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  1. #1
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    bourbon developers

    A question posed in a recent Kentucky history discussion...

    Name the TWO baptist ministers that developed bourbon in
    Scott County/Bourbon County/Georgetown...

    I have been able to name only one - Elijah Craig. Can anyone help me with the second?

    Please, email me at jpbracy@hotmail.com THANKS!!!! jp


  2. #2
    Bourbonian of the Year 2002 and Guru
    Join Date
    Sep 1999
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    Re: bourbon developers

    The durable claim that Elijah Craig, a Baptist minister, made the first Bourbon Whiskey can be traced to Richard Collins, whose History of Kentucky was published in 1874. Collins doesn't identify Craig by name, but writes that "the first Bourbon Whiskey was made in 1789, at Georgetown, at the fulling mill at the Royal spring." This statement is on a densely-packed page of assorted Kentucky "firsts." Collins doesn't substantiate his claim nor is there any evidence to support it from any other source. Craig was a real person and he was a distiller, but there is just no evidence that his whiskey was unique in its day. In other words, there is no evidence that it was bourbon, as opposed to the same spirit everyone else on the frontier was making from corn.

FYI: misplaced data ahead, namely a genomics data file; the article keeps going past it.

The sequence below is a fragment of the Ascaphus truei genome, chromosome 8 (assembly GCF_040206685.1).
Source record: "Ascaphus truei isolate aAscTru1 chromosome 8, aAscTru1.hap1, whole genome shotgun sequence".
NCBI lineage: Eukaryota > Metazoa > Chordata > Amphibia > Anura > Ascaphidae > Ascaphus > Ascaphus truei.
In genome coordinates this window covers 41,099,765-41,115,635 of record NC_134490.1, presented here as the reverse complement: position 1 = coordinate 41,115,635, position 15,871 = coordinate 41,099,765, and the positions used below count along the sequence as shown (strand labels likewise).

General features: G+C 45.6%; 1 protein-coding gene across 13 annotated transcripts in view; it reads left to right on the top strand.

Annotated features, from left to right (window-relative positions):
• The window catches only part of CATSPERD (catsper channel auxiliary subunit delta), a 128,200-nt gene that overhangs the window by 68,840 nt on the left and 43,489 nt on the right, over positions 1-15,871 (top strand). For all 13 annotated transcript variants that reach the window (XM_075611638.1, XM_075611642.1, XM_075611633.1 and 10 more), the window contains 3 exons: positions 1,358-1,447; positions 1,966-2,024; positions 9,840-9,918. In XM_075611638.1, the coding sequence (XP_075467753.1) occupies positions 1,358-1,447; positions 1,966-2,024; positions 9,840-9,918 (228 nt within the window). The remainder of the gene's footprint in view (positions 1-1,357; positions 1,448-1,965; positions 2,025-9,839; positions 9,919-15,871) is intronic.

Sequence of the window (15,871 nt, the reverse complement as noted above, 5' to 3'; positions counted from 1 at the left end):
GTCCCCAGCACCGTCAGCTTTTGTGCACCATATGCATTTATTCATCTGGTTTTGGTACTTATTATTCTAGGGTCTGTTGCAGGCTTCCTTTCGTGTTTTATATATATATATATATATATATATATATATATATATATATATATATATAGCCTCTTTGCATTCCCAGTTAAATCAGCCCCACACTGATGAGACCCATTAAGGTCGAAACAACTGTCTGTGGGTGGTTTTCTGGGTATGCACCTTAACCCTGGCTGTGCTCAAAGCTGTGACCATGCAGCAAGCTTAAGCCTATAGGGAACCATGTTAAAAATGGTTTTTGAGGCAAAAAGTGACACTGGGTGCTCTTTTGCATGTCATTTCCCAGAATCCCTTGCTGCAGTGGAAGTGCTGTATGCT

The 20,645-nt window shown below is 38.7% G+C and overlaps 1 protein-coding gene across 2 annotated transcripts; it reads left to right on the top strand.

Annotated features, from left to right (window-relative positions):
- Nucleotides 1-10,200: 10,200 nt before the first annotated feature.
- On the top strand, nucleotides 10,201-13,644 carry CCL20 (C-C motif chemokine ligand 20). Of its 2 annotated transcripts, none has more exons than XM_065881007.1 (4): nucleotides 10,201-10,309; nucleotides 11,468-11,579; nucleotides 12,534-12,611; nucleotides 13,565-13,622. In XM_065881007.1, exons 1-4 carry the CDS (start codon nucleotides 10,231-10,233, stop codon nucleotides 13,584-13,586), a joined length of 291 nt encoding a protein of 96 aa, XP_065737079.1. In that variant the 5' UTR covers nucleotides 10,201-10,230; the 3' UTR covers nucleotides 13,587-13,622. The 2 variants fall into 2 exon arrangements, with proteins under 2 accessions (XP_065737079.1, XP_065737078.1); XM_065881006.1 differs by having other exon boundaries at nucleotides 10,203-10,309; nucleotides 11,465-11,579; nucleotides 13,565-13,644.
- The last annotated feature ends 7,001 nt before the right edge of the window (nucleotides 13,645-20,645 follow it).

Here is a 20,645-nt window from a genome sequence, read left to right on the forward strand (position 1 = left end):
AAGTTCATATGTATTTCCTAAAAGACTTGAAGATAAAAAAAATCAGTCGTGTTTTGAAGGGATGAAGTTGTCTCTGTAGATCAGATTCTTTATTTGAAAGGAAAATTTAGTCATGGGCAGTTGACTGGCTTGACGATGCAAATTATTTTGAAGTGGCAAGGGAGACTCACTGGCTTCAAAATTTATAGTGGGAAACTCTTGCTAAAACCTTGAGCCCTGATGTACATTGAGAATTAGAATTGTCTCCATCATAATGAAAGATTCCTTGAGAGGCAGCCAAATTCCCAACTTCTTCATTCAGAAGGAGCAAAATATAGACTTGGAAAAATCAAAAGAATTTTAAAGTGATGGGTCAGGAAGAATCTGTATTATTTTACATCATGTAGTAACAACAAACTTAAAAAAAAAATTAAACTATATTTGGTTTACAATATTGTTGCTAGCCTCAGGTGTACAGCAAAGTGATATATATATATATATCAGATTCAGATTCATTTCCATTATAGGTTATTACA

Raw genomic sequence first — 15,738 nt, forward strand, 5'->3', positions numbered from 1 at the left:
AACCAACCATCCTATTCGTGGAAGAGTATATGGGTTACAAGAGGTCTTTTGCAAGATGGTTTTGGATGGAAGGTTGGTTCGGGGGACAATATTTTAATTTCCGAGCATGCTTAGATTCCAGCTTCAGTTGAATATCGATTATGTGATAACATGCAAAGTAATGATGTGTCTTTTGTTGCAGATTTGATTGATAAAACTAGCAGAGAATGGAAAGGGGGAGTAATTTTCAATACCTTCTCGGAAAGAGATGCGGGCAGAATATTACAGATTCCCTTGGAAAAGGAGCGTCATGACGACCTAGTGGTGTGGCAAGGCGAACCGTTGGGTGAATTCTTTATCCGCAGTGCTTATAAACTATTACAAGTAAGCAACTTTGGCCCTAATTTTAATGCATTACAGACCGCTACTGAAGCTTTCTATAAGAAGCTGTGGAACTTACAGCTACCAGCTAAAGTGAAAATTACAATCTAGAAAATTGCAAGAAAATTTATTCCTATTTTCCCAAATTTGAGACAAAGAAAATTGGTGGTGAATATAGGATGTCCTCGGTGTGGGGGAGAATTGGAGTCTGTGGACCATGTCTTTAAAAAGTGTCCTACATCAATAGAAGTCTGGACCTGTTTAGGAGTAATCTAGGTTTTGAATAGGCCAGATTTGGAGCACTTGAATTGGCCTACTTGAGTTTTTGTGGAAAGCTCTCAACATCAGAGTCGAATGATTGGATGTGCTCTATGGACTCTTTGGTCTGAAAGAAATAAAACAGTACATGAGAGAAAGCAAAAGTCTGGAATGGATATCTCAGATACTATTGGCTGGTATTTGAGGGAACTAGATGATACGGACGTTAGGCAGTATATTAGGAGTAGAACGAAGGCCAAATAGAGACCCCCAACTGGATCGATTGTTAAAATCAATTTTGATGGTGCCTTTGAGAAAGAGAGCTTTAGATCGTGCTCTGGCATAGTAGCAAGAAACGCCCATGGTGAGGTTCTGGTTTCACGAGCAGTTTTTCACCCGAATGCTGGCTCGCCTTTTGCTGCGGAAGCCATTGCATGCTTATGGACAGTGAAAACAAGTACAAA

Reverend Craig, however, was a unique individual. He and his congregation were chased out of Virginia for religious reasons so he established Lebanon Town (now Georgetown), in Kentucky, in 1786. In 1787, Craig founded a school that is now Kentucky's Georgetown College. In 1789, he established Kentucky's first fulling mill (for making cloth). In 1793, Craig opened Kentucky's first paper plant. In 1795, he started a shipping business on the Kentucky River.

    Was Elijah Craig Kentucky's first Bourbon-maker? Probably not, but he was one of Kentucky's first big time entrepreneurs.

    I can't imagine the other name your questioner is looking for, though there were undoubtedly many early preachers who distilled. Whiskey making was considered very respectable until about mid-century and, frankly, it was mostly the doing of pesky women that made it disreputable.

    - chuck


 

 

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